Eric Heisig and Nate Monroe / Houma Courier
If the devil made Jeremiah Wright brutally kill his 7-year-old son, family and friends say they never saw it coming.
'I would have never thought he was capable of doing it,' said Gabby Chatagnier, a longtime friend. 'He was not the type. He was a goofy guy.'
Wright, 30, is accused of first-degree murder in the death of his son, Jori Lirette, two weeks ago today. The 7-year-old's head was found in front of Wright's West Seventh Street home in Thibodaux by a passing driver, police said, with the rest of his body in a white trash bag nearby.
Wright confessed to Thibodaux Police later that day, repeatedly calling Jori a 'dummy' and not his son, authorities said. He told police he killed his son out of anger at his girlfriend and the boy's mother, 27-year-old Jesslyn Lirette, records show. Jesslyn has said she planned to end their tumultuous 10-year relationship the day their son died.
Wright, held in isolation at the Lafourche Parish jail in lieu of $5 million bond, was indicted Friday by a grand jury. He's scheduled to return to court Monday morning for a new post-indictment arraignment.
If convicted, Wright faces mandatory life in prison. District Attorney Cam Morvant, who will be prosecuting Wright, said there has been no decision yet on whether prosecutors will seek the death penalty.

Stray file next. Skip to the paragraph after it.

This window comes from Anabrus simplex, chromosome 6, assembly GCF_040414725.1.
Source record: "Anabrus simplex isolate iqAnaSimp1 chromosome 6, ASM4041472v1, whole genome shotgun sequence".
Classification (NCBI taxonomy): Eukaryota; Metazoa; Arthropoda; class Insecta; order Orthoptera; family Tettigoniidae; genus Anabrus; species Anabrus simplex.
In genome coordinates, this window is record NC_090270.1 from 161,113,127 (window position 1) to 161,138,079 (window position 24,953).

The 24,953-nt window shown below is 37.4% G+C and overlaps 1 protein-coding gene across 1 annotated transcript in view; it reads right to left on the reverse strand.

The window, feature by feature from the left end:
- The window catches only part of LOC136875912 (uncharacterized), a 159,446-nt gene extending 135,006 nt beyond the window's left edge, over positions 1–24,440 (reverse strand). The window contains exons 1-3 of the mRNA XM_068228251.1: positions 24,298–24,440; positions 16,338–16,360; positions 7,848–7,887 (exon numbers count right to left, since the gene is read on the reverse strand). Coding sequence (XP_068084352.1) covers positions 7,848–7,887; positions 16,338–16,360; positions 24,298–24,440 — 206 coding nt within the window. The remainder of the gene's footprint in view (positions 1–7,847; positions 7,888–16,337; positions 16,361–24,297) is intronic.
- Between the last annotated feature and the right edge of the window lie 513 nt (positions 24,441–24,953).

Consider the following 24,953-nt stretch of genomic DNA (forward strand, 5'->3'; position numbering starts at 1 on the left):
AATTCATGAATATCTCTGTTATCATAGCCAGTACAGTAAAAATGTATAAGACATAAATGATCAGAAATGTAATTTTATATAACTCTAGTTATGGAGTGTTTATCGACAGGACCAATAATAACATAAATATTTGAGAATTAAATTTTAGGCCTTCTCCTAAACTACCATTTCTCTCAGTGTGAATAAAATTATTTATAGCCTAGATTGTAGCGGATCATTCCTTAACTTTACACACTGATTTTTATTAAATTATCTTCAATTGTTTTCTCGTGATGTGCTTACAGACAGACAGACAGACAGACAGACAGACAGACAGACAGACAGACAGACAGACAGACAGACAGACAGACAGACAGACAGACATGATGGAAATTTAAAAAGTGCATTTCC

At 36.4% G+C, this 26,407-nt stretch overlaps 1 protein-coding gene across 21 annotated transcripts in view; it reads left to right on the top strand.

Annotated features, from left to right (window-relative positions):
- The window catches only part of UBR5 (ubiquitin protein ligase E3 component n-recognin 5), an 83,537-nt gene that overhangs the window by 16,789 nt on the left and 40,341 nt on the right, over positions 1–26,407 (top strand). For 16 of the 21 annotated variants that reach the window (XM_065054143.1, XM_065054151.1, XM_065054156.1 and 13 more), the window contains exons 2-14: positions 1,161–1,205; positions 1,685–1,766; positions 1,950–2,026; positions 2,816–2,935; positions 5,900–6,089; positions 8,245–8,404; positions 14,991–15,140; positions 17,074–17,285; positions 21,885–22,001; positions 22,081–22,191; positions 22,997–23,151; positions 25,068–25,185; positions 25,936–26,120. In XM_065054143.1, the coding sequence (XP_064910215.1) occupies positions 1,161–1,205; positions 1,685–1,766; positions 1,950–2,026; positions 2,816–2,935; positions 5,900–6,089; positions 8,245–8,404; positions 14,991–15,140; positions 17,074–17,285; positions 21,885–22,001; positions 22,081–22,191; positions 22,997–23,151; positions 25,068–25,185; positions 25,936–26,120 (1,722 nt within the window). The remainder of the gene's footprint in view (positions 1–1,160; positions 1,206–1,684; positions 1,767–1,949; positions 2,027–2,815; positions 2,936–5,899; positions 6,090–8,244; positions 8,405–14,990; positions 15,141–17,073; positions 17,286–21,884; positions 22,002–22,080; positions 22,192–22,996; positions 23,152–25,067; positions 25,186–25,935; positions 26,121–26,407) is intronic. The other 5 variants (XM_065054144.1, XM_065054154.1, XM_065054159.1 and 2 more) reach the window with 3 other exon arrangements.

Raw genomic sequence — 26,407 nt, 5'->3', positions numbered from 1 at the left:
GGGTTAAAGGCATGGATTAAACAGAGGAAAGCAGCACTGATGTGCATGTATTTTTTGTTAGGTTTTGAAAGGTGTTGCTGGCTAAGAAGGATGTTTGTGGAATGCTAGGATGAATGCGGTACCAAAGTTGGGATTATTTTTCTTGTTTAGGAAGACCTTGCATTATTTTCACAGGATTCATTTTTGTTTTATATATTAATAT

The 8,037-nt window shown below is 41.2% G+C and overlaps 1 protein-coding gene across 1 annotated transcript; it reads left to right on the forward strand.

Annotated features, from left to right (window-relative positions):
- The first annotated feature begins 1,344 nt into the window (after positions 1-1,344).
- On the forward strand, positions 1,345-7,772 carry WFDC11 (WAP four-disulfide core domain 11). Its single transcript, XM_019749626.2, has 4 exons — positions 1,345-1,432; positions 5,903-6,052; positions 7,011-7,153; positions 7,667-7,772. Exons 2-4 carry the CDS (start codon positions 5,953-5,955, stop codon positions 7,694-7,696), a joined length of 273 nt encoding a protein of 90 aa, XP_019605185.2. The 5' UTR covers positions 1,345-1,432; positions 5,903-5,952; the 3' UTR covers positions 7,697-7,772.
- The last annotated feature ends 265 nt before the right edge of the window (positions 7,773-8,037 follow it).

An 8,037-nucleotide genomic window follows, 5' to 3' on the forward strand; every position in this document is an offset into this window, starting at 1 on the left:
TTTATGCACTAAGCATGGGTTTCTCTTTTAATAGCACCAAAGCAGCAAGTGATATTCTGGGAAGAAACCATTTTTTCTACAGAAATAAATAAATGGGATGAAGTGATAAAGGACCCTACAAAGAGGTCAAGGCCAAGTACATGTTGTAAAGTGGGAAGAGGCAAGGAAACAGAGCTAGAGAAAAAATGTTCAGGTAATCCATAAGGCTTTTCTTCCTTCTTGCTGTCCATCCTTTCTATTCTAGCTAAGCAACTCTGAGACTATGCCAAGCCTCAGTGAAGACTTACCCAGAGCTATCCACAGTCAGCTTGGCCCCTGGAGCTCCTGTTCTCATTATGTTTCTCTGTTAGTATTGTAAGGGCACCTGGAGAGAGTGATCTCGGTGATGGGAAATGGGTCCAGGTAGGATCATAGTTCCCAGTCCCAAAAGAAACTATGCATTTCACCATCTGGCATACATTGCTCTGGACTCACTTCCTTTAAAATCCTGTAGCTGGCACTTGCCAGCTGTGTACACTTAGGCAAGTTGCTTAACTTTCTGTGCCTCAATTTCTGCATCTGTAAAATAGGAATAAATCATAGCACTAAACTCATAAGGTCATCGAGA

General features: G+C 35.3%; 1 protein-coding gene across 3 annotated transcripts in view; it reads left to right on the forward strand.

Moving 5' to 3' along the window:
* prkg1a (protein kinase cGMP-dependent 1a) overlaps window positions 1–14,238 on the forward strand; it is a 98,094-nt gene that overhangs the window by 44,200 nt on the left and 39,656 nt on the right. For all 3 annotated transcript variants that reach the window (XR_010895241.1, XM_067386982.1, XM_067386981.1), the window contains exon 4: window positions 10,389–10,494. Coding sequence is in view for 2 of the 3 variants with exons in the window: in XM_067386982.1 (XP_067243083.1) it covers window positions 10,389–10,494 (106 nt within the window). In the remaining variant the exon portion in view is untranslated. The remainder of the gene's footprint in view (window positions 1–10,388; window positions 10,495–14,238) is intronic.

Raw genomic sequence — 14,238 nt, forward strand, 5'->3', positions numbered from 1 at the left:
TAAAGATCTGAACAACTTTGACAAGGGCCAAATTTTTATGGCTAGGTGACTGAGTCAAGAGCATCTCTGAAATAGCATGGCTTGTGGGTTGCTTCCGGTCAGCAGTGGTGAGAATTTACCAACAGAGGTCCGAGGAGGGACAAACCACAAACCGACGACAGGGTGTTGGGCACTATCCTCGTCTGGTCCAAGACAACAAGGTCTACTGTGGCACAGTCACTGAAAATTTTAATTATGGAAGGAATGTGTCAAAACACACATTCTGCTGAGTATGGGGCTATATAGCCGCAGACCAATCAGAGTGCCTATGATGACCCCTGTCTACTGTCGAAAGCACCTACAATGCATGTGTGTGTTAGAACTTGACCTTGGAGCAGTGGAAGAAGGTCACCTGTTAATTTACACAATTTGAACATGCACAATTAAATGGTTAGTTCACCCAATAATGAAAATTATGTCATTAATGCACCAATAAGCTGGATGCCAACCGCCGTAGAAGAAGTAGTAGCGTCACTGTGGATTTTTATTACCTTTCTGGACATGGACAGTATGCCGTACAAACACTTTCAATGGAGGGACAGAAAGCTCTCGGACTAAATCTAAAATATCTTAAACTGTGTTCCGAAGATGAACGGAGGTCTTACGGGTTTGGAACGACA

Wright had no violent criminal convictions before he allegedly killed his son, court records show, though there were hints of deeper turmoil with his recent behavior toward Jori and Jesslyn.
Jori's slaying sparked a wave of varied emotions throughout the community. Residents have expressed shock and grief, sympathy for the boy and his mother, as well as vengeance for one of the most heinous killings anyone can remember happening in Thibodaux.
The Courier and the Daily Comet's Facebook pages have served as an outlet where many have expressed their views. And though the court case is in its early stages, many write that they have already passed judgment.
'If you confess to committing a crime, you should waive your right to a trial. I mean, he confessed,' one post reads. 'Why does he need a trial? Everyone here knows what should happen now. ... Why waste tax dollars on him?'
'Let jailhouse justice prevail,' reads another.
A Facebook page called Justice for Jori, which had more than 8,600 followers as of Saturday, contains a similar outpouring.
'I'm sad, angry, and confused because I can't believe such evil exists in this world,' one message says. 'It just shows you that abusers don't always hit. In his final act of abuse, this horrible monster took away the one thing that makes a mother live her child.'
In contrast, several people who know Wright said they could not foresee the tragic acts Wright allegedly committed. Problems in the couple's relationship were well-known to Jesslyn and Wright's friends and family, but the boy's mother has maintained in interviews that Wright loved the child.